The Impersonal Sublime: Hugo, Baudelaire
The question of the sublime, which links the idea of aesthetic force with rhetorical impact and moral law, has been an important topic in discussion of eighteenth- and nineteenth-century art and the shift between them. This book argues that the sublime is equally important in understanding the shift from romanticism to modernism later in the century. The author studies the work of three French authors conventionally considered pivotal figures in the trajectory from romanticism to modernism: Hugo, father of romanticism; Baudelaire, precursor of symbolist modernism; and Lautreamont, hero of (post) modernism. She traces this literary-historical as Hugo's Quatre-vingt-treize and L'Homme qui rit, Baudelaire's Spleen de Paris and Petits poemes en prose, and Lautreamont's Chants de Maldoror and Poesies - all seen from a perspective of the aesthetics of the sublime. This perspective is developed through analyses of the treatises on the sublime by Longinus, Boileau, Burke, and Kant.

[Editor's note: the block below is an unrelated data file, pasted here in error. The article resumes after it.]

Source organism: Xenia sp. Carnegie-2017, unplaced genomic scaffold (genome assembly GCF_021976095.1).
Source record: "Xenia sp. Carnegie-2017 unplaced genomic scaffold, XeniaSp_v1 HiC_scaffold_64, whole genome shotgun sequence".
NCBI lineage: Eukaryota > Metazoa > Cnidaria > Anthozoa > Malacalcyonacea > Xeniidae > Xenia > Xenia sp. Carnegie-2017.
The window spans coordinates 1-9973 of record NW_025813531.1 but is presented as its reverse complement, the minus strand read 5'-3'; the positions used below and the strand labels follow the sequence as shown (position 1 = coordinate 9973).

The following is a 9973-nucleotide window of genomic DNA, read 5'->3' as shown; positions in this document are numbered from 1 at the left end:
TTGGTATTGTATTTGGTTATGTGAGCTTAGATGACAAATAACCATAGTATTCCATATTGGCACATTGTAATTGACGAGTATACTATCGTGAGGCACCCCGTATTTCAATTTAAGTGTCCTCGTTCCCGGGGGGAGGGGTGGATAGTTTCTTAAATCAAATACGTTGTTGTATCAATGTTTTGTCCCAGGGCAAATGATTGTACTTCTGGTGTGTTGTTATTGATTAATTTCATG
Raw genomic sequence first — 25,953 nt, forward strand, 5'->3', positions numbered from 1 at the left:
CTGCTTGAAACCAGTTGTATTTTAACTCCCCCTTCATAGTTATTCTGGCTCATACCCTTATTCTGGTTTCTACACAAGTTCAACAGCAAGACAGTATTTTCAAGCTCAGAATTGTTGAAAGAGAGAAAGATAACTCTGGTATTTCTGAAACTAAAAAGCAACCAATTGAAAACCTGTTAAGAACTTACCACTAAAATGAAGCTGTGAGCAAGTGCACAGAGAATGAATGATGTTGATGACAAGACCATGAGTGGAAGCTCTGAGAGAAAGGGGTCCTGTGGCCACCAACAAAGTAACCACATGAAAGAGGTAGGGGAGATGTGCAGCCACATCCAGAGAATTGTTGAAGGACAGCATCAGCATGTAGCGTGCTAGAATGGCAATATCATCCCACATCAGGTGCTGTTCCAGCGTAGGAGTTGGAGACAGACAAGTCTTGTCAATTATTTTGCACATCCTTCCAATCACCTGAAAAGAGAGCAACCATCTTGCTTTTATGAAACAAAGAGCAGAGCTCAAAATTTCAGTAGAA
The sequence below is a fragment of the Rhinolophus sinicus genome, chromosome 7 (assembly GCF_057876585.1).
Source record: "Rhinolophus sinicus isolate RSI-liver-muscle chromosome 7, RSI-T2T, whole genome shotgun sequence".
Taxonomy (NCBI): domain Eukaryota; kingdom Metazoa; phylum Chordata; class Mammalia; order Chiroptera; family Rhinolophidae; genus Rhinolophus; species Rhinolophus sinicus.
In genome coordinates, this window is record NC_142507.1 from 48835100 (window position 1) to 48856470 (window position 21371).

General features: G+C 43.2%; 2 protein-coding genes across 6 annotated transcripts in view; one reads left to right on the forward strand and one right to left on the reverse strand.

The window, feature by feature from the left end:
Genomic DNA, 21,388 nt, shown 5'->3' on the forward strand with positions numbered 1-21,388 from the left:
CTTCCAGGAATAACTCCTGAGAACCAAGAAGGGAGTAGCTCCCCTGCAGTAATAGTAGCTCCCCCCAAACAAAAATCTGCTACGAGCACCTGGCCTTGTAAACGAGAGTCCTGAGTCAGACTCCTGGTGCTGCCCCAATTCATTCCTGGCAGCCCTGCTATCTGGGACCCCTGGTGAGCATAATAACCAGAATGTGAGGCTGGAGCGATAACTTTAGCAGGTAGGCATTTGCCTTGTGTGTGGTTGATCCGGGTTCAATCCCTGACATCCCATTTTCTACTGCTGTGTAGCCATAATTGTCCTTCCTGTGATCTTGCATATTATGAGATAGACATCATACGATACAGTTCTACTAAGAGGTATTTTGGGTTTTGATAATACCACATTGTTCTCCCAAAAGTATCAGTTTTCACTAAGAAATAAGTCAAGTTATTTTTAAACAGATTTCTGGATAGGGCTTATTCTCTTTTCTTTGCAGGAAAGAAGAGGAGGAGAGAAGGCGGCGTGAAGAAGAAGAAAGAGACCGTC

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addition aesthetic already appears associated Baudelaire Baudelaire's beauty becomes beginning Burke calls Chants de Maldoror concerning context contradiction crime critical Critique describes desire difference discourse double drama Ducasse effect emphasis enunciation essay evil exaggeration expression face figure force French function genius gives grotesque grotesque and sublime grounds Gwynplaine Hugo Hugo's human ideas identification imagination implies includes infinite interpretation judgment Kant Kantian kind L'Homme qui rit language Lautréamont limit literal literary Longinian Longinus Maldoror marks meaning metaphor moral narrative narrator nature novel opening operates opposition original pain Pascal play Poésies poetry posed positions precisely Preface presents principle production prose poem question reader reason refers relation repeats repetition representation reversal rhetorical seen sense Shakespeare signifies status structure sublime suggests symbol taste thing thyrsus tion transgression translation truth writes